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To achieve the main objectives of the OSP paleomagnetic work we carried out basic analyses of the natural remanent magnetization (NRM) and ascertained the magnetic susceptibility of discrete specimens of known volume and mass (see “Paleomagnetism” in the “Methods” chapter [Andrén et al., 2015]). A total of 87 discrete samples were taken from Holes M0066A (17 discrete 2 cm × 2 cm × 2 cm cubes and 24 discrete 1 cm × 1 cm × 1 cm minicubes) and M0066B (27 discrete 2 cm × 2 cm × 2 cm cubes and 19 discrete 1 cm × 1 cm × 1 cm minicubes) according to the site splice, with a higher density of samples taken between 6 and 2 mbsf. Magnetic susceptibility ranges between ~0.03 × 10–6 and 0.6 × 10–6 m3/kg through the sequence, with the highest value found within the lower part of Unit II (medium sand with laminated silt and clay interbeds).

The paleomagnetic pilot samples that were recovered from Unit IV (parallel-bedded dark greenish gray massive medium sand) contain a medium to hard coercivity magnetic assemblage with ~30% of the NRM intensity remaining after the 80 mT demagnetization level. Unit III samples were more easily demagnetized, almost completely demagnetized by a 80 mT alternating field (AF). Units II and I contained weak and unstable remanent magnetizations.

Discrete sample measurements

A total of 87 discrete samples were obtained from Holes M0066A and M0066B. Samples were recovered at intervals of ~25 cm (1 cm3 minicubes) and 50 cm (standard 2 cm × 2 cm × 2 cm IODP cubes) from within the site splice.

Magnetic susceptibility

The results of the magnetic analyses are shown in Figure F11. Magnetic susceptibility (χ) normalized to sample mass ranges between ~0.03 × 10–6 and 0.6 × 10–6 m3/kg. Samples taken from Units IV and III have χ values <0.3 × 10–6 m3/kg. Overlying Unit II has χ values that reach 0.6 × 10–6 m3/kg. Subunit Ib has χ values that range between 0.1 × 10–6 and 0.6 × 10–6 m3/kg. Subunit Ia has consistently low values of 0.1 × 10–6 m3/kg.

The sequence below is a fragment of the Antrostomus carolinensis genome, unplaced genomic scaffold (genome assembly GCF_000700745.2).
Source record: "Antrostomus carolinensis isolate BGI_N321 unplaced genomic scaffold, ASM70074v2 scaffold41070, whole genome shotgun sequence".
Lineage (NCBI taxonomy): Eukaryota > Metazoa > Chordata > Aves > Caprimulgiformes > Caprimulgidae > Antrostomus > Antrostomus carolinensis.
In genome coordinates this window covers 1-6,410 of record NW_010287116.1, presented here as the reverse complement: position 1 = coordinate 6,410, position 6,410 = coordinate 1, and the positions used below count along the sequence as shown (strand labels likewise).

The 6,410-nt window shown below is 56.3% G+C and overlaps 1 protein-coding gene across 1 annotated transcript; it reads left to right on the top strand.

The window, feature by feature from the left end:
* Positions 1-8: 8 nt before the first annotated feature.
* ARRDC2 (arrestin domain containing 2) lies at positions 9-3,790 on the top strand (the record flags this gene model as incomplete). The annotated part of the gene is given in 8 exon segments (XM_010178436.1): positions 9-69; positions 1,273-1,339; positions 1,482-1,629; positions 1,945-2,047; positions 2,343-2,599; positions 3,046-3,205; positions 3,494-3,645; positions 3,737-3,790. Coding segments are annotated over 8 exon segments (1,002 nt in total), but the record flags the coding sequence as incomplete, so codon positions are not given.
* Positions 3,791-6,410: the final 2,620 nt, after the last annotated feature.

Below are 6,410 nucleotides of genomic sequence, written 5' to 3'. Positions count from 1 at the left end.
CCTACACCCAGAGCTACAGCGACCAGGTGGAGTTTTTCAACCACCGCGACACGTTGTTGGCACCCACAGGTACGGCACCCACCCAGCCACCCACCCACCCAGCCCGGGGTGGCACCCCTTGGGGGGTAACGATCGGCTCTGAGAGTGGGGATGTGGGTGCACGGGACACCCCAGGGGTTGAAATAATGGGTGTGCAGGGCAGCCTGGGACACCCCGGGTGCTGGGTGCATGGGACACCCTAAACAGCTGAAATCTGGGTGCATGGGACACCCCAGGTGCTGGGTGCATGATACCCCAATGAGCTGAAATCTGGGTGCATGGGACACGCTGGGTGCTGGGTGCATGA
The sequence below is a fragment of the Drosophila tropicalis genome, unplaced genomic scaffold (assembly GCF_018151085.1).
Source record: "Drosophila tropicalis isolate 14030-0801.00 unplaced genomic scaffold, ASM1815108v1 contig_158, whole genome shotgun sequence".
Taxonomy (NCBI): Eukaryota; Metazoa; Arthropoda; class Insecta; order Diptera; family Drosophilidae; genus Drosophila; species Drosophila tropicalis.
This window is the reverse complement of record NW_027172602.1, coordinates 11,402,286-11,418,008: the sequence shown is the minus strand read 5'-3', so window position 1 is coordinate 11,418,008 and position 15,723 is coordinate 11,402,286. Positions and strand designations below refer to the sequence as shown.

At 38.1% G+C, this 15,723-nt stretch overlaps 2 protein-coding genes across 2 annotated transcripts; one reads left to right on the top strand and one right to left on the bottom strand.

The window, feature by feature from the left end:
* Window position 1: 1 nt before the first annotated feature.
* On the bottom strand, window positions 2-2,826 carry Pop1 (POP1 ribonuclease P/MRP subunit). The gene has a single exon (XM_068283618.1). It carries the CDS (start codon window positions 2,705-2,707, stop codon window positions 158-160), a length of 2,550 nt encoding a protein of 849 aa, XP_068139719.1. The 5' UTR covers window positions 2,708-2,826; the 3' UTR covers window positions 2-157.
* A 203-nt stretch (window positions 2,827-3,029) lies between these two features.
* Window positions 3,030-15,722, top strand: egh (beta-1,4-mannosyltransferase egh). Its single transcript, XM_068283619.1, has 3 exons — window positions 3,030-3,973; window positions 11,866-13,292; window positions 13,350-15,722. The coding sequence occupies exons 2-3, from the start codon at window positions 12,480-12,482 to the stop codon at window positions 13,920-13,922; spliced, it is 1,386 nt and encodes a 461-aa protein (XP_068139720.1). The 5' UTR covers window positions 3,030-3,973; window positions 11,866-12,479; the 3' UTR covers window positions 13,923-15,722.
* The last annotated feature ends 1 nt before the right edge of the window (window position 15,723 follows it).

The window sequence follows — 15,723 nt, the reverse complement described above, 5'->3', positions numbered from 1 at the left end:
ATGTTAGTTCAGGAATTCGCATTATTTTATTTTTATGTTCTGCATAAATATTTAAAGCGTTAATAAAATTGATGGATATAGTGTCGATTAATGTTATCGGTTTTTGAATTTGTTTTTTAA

The biplots show no relationships between χ, sediment wet density, NRM intensity, and inclination.

Natural remanent magnetization and its stability

Results of the pilot sample demagnetization (Fig. F12) indicate that a low AF of 5 mT was sufficient to remove a weak viscous remanent magnetization (VRM). Three different responses to the sequential AF demagnetization are displayed by samples from Site M0066. Category 1 includes the samples from the coarse-grained sands in Units IV and II; such samples lose 50% of their NRM intensity at alternating fields of 50 mT with a residual component left at 80 mT that requires stronger fields to completely remove it even though the univectorial trend is toward the origin of the diagram. The NRM of these samples is carried by a phase with relatively high coercivity. Category 2, which includes samples in Unit III, is typified by a paleomagnetic vector that is smoothly demagnetized up to the maximum AF demagnetization level of 80 mT, with a vector that trends toward the origin of the orthogonal projection, with medium to low coercivity. Category 3 is typical of unstable magnetic remanence and is characterized by the removal of a significant viscous remanence at the 5 mT demagnetization level but displays erratic magnetic behavior at higher levels of demagnetization.

After removal of the viscous overprint the NRM intensity of the samples recovered from Site M0066 lies predominantly in the range between 0.1 × 10–3 and 20 × 10–3 A/m with one outlier from Unit IV at 90 × 10–3 A/m, and there is no general positive relationship with χ (Fig. F11).

Paleomagnetic directions

The directions of the paleomagnetic vectors are illustrated by the inclination data in Figure F11. The inclination data from all units are scattered, with the majority of the inclination values on the positive side of the diagram and ~10% of inclinations on the negative side. Very few samples from these units have inclinations that approach the geocentric axial dipole (GAD) prediction for this site location. It is notable that the samples taken from Units IV, III, and II and Subunit Ib that have high χ values and relatively low NRM/χ plot relatively far away from the GAD prediction, with a large degree of dispersion of the inclination values. We conclude that the variable magnetic properties and scattered inclination data from this site preclude using the paleomagnetic data for relative dating purposes.